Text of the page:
fair share of the blame as to why that is. When we work with our
customers, we work alongside them, we work in partnership, as
we did with the Department, and this is not a case of "Hands
up, this is not our fault, guv." This is a case of the scheme
is where it is, there are things that have gone wrong otherwise
it would not be where it is, and we obviously take our part of
366. May I be clear? What did go wrong from
your point of view? What did you do wrong with regard to the scheme?
(Mr Doyle) I think there were a number of things.
As I said earlier, this was not a wake up one morning and "Oh,
goodness, the whole thing has gone wrong." It was over a
long period of time that things started to come to light that
were going wrong. As I said earlier, we tried very hard to work
with others who were involved in the scheme to try and fix those
things as we went along and keep the scheme going, because it
was a very successful scheme. It was seen as being a successful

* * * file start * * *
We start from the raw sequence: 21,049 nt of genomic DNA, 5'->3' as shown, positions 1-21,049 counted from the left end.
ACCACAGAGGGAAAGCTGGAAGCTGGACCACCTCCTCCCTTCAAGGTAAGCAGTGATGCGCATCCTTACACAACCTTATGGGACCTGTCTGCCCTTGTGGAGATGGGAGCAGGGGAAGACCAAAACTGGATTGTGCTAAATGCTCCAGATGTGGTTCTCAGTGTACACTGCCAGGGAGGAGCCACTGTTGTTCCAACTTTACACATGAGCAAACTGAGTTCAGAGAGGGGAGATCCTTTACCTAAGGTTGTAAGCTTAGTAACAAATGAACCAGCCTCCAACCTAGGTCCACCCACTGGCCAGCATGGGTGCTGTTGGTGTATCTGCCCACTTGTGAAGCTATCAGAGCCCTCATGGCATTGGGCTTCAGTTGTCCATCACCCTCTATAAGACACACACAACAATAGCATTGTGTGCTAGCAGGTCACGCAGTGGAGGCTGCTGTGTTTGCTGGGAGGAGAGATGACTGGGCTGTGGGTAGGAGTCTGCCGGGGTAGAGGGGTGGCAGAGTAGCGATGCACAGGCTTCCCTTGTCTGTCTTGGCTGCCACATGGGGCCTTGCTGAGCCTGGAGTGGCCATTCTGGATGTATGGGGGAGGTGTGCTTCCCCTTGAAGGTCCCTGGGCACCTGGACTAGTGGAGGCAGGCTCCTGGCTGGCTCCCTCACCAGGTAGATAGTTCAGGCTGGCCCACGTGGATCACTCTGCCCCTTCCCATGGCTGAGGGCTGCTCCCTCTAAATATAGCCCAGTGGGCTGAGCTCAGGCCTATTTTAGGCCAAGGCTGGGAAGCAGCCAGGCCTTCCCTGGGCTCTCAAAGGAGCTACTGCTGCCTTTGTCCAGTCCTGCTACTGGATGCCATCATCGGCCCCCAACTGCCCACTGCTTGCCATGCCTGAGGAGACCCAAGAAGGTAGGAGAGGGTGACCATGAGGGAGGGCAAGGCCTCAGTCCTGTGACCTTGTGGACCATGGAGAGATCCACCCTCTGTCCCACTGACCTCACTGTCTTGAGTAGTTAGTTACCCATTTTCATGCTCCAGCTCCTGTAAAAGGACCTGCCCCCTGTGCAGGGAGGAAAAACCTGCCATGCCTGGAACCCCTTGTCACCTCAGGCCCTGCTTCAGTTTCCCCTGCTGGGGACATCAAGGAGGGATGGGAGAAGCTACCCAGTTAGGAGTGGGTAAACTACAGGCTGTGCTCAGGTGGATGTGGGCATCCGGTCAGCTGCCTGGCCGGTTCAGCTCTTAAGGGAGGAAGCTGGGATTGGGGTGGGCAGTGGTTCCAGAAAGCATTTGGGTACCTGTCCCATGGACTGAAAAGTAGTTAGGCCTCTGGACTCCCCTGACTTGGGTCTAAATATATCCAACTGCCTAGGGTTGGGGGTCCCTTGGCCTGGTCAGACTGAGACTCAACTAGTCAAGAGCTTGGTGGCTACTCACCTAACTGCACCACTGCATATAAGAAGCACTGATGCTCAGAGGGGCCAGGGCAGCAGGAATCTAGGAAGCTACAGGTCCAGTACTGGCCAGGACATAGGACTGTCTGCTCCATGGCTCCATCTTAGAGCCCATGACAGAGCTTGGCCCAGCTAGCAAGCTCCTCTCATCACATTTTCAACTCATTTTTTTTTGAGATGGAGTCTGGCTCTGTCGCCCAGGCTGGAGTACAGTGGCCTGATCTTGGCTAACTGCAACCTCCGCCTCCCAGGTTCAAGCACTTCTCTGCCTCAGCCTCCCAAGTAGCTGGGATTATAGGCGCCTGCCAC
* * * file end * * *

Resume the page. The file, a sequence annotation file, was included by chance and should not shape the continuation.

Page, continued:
scheme, and nobody wanted to stop it earlier than was absolutely
necessary. In the early days these things did not seem like issues
that could not befixed.
367. With respect, Mr Doyle, that is quite an
ambiguous answer. You have not given me one clear example of what
you were doing wrong. You have made the point that things went
wrong over a period of time. Fine; we accept that, but what did
Capita do wrong?
(Mr Doyle) First and foremost, I think, taking the
Chairman's point earlier, we did not shout loud enough. When the
issues were coming to light, we were identifying issues, we were
talking to people about issues, but we did not shout loud enough.
The Chairman asked, "When did you get a cab and go down to
the DfES?" meaning somebody at my level. I did not go. Looking
back on it now, looking closely at the sequence of events, as
we have done in our investigations, I believe we should have shouted
louder and harder at that time about things that we were identifying.
368. So are you suggesting that the only thing
that went wrong from your point of view was that you saw a system